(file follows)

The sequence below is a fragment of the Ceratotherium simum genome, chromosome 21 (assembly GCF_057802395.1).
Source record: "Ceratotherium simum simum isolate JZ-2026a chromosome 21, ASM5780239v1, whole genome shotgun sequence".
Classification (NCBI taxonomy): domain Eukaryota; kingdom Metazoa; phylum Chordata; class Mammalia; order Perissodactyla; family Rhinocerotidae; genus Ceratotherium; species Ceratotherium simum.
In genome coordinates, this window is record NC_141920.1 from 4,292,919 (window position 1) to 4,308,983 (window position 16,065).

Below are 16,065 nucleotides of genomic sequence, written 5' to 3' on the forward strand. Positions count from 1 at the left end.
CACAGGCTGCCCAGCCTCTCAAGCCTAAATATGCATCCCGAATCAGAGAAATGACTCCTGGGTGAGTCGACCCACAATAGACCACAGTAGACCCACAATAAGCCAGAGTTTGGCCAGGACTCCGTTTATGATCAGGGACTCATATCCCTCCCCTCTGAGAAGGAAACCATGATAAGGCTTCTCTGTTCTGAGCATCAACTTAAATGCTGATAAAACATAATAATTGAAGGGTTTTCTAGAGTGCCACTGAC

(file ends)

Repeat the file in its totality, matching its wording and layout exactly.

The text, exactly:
The sequence below is a fragment of the Ceratotherium simum genome, chromosome 21 (assembly GCF_057802395.1).
Source record: "Ceratotherium simum simum isolate JZ-2026a chromosome 21, ASM5780239v1, whole genome shotgun sequence".
Classification (NCBI taxonomy): domain Eukaryota; kingdom Metazoa; phylum Chordata; class Mammalia; order Perissodactyla; family Rhinocerotidae; genus Ceratotherium; species Ceratotherium simum.
In genome coordinates, this window is record NC_141920.1 from 4,292,919 (window position 1) to 4,308,983 (window position 16,065).

Below are 16,065 nucleotides of genomic sequence, written 5' to 3' on the forward strand. Positions count from 1 at the left end.
CACAGGCTGCCCAGCCTCTCAAGCCTAAATATGCATCCCGAATCAGAGAAATGACTCCTGGGTGAGTCGACCCACAATAGACCACAGTAGACCCACAATAAGCCAGAGTTTGGCCAGGACTCCGTTTATGATCAGGGACTCATATCCCTCCCCTCTGAGAAGGAAACCATGATAAGGCTTCTCTGTTCTGAGCATCAACTTAAATGCTGATAAAACATAATAATTGAAGGGTTTTCTAGAGTGCCACTGAC